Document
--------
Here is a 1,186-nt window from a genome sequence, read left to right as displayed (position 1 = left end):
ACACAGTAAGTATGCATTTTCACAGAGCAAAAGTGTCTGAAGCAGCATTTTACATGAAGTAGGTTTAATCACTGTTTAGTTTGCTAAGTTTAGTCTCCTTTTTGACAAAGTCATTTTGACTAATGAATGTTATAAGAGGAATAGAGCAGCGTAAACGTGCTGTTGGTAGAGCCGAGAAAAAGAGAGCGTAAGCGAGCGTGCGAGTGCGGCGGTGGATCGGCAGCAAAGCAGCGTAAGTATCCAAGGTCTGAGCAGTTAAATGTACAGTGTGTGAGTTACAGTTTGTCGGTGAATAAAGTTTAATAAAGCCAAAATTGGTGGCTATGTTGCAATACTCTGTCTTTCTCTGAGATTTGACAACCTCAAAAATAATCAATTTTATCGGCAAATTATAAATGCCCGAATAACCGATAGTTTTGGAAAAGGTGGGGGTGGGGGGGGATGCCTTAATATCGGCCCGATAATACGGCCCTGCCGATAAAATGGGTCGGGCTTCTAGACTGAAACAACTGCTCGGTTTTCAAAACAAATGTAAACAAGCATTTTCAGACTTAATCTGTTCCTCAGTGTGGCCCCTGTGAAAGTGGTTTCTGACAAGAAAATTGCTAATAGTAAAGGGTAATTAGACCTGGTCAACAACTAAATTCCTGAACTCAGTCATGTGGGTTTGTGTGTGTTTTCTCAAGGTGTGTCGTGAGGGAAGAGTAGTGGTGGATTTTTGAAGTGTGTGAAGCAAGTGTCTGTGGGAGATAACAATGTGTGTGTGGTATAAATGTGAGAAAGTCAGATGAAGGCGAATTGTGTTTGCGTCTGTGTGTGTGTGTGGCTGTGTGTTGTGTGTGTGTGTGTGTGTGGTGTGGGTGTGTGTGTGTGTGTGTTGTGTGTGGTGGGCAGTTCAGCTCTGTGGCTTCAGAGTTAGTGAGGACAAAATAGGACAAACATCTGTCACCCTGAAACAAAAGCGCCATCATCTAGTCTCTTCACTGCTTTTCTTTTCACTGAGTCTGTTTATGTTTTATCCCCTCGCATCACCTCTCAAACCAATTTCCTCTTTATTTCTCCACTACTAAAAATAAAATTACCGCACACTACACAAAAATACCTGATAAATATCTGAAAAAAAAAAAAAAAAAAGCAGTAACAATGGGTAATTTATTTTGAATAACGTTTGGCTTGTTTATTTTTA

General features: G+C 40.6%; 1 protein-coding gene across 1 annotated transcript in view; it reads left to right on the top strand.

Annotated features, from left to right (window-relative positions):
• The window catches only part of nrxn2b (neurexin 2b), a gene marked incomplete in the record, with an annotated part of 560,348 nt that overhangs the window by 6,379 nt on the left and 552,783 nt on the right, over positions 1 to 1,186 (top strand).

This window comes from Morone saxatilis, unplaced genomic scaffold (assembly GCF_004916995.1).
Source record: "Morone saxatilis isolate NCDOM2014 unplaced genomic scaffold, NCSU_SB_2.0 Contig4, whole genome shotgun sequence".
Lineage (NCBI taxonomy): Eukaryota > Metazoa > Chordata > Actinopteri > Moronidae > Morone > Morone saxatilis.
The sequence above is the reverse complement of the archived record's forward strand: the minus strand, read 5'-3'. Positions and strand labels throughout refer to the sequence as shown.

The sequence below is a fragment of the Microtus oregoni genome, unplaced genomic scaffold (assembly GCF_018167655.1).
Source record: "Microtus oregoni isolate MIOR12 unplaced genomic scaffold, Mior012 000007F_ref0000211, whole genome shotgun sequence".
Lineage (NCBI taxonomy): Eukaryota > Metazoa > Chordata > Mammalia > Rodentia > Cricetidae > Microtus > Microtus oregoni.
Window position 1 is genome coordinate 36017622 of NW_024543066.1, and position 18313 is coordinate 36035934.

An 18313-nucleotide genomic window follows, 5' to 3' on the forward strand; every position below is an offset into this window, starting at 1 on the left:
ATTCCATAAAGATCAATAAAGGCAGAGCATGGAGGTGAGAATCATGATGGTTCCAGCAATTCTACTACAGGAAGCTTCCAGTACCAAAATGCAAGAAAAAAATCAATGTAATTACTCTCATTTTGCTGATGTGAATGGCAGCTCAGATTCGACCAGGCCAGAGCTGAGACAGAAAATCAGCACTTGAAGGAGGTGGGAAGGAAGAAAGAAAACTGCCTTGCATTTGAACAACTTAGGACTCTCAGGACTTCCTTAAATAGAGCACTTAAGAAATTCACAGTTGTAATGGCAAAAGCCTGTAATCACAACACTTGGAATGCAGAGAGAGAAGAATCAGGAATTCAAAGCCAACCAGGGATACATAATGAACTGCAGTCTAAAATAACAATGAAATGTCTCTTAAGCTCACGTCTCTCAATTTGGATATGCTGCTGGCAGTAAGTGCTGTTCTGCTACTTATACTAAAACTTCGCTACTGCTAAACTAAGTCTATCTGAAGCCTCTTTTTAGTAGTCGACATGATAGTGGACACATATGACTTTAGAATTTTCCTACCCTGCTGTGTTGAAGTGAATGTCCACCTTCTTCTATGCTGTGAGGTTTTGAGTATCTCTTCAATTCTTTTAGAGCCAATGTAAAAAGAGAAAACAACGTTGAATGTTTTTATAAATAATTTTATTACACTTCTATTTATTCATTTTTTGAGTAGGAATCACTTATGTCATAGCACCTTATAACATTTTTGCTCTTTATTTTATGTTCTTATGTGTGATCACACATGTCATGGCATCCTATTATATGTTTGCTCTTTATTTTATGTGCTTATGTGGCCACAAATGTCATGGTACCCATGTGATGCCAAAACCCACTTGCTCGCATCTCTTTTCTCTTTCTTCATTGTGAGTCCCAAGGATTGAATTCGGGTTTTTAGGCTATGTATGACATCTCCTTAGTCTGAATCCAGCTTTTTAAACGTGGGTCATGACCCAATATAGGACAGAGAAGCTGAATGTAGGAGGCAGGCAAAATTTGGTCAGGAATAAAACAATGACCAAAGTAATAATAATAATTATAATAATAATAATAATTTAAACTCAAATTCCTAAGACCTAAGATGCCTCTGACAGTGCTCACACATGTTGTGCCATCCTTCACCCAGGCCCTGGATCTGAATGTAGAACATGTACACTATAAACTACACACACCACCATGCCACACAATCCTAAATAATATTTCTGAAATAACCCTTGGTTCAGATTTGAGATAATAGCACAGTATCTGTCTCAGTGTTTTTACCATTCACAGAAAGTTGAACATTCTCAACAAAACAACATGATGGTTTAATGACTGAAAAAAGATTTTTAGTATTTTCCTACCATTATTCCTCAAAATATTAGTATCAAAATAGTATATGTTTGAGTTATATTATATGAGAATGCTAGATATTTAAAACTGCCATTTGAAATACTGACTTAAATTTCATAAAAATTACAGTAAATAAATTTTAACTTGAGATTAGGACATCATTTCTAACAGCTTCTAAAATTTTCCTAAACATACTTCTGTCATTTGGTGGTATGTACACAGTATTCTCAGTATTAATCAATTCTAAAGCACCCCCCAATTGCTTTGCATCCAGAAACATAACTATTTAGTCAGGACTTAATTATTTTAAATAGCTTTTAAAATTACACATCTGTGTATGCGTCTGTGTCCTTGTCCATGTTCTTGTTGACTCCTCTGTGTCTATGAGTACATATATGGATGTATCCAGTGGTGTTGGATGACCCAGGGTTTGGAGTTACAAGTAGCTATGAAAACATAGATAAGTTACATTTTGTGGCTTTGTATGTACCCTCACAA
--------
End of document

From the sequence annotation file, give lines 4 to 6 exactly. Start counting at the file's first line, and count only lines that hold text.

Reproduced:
Annotated features, from left to right (window-relative positions):
• The window catches only part of nrxn2b (neurexin 2b), a gene marked incomplete in the record, with an annotated part of 560,348 nt that overhangs the window by 6,379 nt on the left and 552,783 nt on the right, over positions 1 to 1,186 (top strand).

This window comes from Morone saxatilis, unplaced genomic scaffold (assembly GCF_004916995.1).